1984 Barolo Arborina—Medium evolved ruby.  The nose offers mature aromas of tobacco, spices, and licorice, followed by stewed prune flavors on a delicate, medium-bodied frame of modest depth.  Though ready to drink, this Barolo still shows the signature slightly-hard tannins of Arborina, proving that a vineyard’s inherent characteristics will always come through.  This is the only wine of the tasting that appeared tired, and with it its best days in the past, it is a wine for current consumption.  88/drink now-, 11/05

1987 Barolo—Lively medium ruby.  The superb 1987 displays a perfumed, aromatic nose of flowers, spices, and vanilla, with more prominent toasted oak aromas than the preceding vintages.  On the palate it offers the vibrant red fruit so typical of La Morra Barolos with modest depth, but much overall elegance and freshness.  Like other first-rate 1987s I have had recently, this wine is an over-achiever.  What it may lack in complexity it more than makes up for in its sheer drinkability and the pure pleasure it delivers.  By 1987 the signature Altare style is clearly in place.  This saw 6 days of maceration and fermentation, and was aged entirely in barrique.  “In 1987 I waited to harvest perhaps a bit too long.  On the day were supposed to start picking it started to rain and did not stop for three days.  As a result, I did not make a Barolo Arborina, and that fruit ended up in the normale,” explains Altare.  A great choice for drinking today, this wine also shows no signs of fading.  93/drink 2006-, 11/05

1988 Barolo—Lively dark ruby.  Though not especially expressive on the nose, the 1988 is a classic Barolo, showing layers of sweet dark red fruit with the structure and freshness typical of the vintage.  While attractive, it doesn’t quite have the captivating balance of the very finest wines, and still appears to be very much on the young side.  This bottle was a bit reduced and did not improve with air.  Cleaner bottles might merit an additional 1-2 points.  89+?/after 2008-, 11/05

1989 Barolo—Medium ruby.  The 1989 Barolo is a breathtaking wine.  It opens with a beautiful aromatic nose, followed by perfumed sweet red fruit that blossoms on the palate with incredible depth, expansiveness and purity of expression.  With some air lovely nuances of licorice, mineral and tobacco gradually appear completing this magnificent effort, which closes with an eternal finish.  An extraordinary and unforgettable wine, and easily one of the best Barolos I have ever had from Altare.  This is just entering its maturity and well-stored bottles will have at least another decade of prime drinking ahead of them.  95/drink now-, 11/05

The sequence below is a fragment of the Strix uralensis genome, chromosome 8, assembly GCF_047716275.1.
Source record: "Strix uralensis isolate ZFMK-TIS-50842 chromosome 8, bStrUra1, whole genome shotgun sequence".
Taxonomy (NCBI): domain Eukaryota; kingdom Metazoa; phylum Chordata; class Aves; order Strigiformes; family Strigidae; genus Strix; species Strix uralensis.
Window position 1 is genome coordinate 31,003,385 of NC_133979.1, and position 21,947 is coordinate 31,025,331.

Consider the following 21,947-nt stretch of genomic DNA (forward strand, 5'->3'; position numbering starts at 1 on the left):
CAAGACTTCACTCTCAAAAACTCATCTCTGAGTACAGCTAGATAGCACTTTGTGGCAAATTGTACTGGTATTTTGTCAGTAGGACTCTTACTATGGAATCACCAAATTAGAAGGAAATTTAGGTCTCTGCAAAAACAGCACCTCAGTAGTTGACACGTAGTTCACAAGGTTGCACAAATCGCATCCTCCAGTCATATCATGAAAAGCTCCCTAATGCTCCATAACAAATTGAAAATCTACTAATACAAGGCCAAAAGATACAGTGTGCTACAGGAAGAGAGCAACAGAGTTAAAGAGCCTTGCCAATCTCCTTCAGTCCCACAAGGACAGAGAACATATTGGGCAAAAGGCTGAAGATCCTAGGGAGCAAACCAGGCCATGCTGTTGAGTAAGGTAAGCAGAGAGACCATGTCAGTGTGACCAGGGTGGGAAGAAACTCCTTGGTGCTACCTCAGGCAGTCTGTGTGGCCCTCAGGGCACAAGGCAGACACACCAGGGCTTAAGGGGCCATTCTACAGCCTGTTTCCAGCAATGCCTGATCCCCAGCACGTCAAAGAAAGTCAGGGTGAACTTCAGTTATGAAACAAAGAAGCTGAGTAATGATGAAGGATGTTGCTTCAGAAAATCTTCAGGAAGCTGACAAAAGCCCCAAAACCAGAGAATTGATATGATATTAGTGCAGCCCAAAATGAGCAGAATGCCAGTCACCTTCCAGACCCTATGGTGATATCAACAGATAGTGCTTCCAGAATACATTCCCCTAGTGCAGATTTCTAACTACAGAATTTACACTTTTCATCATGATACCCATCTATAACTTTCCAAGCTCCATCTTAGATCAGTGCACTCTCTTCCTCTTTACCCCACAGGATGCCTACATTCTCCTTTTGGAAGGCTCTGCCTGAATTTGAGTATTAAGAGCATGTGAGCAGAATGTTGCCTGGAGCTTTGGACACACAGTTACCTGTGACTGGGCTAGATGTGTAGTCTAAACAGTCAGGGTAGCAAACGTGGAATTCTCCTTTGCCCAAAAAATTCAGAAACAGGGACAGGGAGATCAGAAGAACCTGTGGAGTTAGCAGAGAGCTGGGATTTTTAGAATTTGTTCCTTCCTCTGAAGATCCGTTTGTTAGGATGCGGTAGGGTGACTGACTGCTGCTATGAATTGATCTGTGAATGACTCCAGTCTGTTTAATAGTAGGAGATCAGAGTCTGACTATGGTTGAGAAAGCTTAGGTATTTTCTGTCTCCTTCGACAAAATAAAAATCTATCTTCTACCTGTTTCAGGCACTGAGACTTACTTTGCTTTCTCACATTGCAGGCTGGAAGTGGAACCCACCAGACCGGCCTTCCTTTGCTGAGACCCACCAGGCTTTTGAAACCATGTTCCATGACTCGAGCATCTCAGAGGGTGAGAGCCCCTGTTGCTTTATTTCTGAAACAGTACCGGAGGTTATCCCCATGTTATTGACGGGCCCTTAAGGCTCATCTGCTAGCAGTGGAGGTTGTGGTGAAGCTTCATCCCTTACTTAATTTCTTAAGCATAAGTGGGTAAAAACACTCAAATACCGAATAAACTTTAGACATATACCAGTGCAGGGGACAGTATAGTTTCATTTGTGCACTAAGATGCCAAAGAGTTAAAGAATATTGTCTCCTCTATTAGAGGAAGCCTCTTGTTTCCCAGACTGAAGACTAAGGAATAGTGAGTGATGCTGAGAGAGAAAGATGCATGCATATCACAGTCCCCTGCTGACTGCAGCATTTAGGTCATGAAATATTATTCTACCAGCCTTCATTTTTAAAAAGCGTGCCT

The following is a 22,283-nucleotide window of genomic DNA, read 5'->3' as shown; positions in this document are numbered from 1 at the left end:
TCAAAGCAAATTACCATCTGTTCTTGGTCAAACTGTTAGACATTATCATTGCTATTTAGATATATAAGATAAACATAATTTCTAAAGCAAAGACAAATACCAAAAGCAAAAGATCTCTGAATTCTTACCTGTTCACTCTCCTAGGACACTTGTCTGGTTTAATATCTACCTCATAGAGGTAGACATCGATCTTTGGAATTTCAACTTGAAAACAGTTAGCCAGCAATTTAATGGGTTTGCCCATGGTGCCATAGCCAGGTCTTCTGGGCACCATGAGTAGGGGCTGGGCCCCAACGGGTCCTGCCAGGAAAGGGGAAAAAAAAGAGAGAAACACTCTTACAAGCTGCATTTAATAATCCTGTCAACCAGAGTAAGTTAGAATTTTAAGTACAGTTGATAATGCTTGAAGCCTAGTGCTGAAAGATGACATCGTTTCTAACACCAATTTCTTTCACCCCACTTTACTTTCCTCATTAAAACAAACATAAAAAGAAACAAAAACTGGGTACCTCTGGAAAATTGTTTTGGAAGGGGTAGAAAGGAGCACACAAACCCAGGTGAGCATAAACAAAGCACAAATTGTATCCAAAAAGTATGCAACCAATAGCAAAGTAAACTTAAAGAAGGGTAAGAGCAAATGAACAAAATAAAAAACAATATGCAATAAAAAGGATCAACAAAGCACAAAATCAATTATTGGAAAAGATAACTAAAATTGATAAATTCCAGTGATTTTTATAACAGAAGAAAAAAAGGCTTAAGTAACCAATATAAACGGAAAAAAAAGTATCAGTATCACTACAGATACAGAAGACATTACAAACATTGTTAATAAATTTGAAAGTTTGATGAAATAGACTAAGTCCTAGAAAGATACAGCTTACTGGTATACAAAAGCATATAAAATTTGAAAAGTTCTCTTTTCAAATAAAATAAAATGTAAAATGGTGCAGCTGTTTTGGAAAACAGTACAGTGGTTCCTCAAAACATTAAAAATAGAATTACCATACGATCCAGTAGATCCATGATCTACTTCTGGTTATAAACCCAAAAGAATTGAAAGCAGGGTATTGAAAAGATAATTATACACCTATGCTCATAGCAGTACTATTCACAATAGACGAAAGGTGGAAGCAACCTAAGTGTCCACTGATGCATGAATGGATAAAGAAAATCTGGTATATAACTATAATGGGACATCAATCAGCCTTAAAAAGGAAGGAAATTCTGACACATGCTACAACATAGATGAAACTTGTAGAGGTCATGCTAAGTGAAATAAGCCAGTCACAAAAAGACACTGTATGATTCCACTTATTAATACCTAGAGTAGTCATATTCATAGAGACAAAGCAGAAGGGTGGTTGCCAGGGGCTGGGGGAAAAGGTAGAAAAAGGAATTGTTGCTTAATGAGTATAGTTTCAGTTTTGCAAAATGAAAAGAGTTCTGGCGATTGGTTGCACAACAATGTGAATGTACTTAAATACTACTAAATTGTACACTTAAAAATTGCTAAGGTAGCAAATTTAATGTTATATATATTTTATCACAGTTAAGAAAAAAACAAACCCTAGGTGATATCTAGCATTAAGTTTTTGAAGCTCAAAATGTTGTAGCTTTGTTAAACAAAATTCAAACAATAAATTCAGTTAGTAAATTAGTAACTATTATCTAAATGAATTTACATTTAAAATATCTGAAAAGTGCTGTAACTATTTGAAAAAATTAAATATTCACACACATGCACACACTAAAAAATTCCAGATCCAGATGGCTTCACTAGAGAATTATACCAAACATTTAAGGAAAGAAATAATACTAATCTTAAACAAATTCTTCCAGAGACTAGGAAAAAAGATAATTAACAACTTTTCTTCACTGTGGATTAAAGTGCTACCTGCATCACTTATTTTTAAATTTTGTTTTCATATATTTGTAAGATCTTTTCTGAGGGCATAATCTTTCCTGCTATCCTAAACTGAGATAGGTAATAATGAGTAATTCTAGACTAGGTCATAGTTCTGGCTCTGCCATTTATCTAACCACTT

1990 Nebbiolo delle Langhe—Light red.  The Nebbiolo is one of the great surprises of this tasting.  It is a soft, open wine showing sweet red fruit, menthol, licorice spices and vanilla on a medium-bodied frame of exquisite balance and grace.  In a great vintage like 1990 and in the capable hands of Elio Altare this wine is elevated to an unexpectedly high level of elegance.   It comes across as a mini-Barolo of sorts, providing all of the classic notes in a more subdued manner, and offering incredible drinking pleasure.  “This is a simple Nebbiolo I used to make from young vines in a plot I rented years ago,” says Altare, although there is nothing ‘simple’ about this wine.  91/drink now-, 11/05

1990 Dolcetto D’Alba—Medium violet.  Conventional wisdom says a fifteen-year-old Dolcetto should be dead, but this bottle, like the Nebbiolo tasted alongside it, is instead vibrant and full of life.  It offers all of the classic Dolcetto notes of blue/black fruit and minerals, but with a more attenuated, hushed personality, along with more evolved notes of tobacco and white truffles that provide balance.  There is an irresistible, ethereal sweetness to the fruit, as well great length on the palate which make this wine a sheer joy to taste.  A superb achievement.  91/drink now-, 11/05

1991 Barolo—Medium ruby.  The 1991 Barolo, from a vintage long forgotten by most, is another strong effort.  It opens with a perfumed nose of spices, vanilla and toasted oak followed by sweet red fruit, with excellent persistence and finesse as well as well as notable freshness on the long finish.  This is the third bottle of this wine I have tasted recently, and the flavors are just now starting to show the early signs of maturity.  90/ drink now-, 11/05

—Antonio Galloni